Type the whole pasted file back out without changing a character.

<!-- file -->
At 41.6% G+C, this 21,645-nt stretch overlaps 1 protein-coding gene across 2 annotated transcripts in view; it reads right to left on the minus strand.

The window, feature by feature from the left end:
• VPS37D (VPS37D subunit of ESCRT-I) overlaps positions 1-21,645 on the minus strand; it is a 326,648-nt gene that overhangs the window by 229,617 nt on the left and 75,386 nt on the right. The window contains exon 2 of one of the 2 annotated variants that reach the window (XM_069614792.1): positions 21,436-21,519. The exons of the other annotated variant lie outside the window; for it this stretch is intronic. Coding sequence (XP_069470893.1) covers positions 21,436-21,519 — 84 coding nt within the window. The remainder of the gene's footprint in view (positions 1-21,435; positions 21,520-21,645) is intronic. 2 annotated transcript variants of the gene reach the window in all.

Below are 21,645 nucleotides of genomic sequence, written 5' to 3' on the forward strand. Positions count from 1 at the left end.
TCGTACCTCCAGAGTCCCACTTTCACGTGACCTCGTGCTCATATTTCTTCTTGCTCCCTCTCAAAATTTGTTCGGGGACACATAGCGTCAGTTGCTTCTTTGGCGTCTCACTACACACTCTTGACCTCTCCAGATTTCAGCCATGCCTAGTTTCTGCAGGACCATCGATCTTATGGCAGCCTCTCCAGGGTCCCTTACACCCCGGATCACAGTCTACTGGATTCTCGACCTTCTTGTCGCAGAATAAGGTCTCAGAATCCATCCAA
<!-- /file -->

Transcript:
At 41.6% G+C, this 21,645-nt stretch overlaps 1 protein-coding gene across 2 annotated transcripts in view; it reads right to left on the minus strand.

The window, feature by feature from the left end:
• VPS37D (VPS37D subunit of ESCRT-I) overlaps positions 1-21,645 on the minus strand; it is a 326,648-nt gene that overhangs the window by 229,617 nt on the left and 75,386 nt on the right. The window contains exon 2 of one of the 2 annotated variants that reach the window (XM_069614792.1): positions 21,436-21,519. The exons of the other annotated variant lie outside the window; for it this stretch is intronic. Coding sequence (XP_069470893.1) covers positions 21,436-21,519 — 84 coding nt within the window. The remainder of the gene's footprint in view (positions 1-21,435; positions 21,520-21,645) is intronic. 2 annotated transcript variants of the gene reach the window in all.

Below are 21,645 nucleotides of genomic sequence, written 5' to 3' on the forward strand. Positions count from 1 at the left end.
TCGTACCTCCAGAGTCCCACTTTCACGTGACCTCGTGCTCATATTTCTTCTTGCTCCCTCTCAAAATTTGTTCGGGGACACATAGCGTCAGTTGCTTCTTTGGCGTCTCACTACACACTCTTGACCTCTCCAGATTTCAGCCATGCCTAGTTTCTGCAGGACCATCGATCTTATGGCAGCCTCTCCAGGGTCCCTTACACCCCGGATCACAGTCTACTGGATTCTCGACCTTCTTGTCGCAGAATAAGGTCTCAGAATCCATCCAA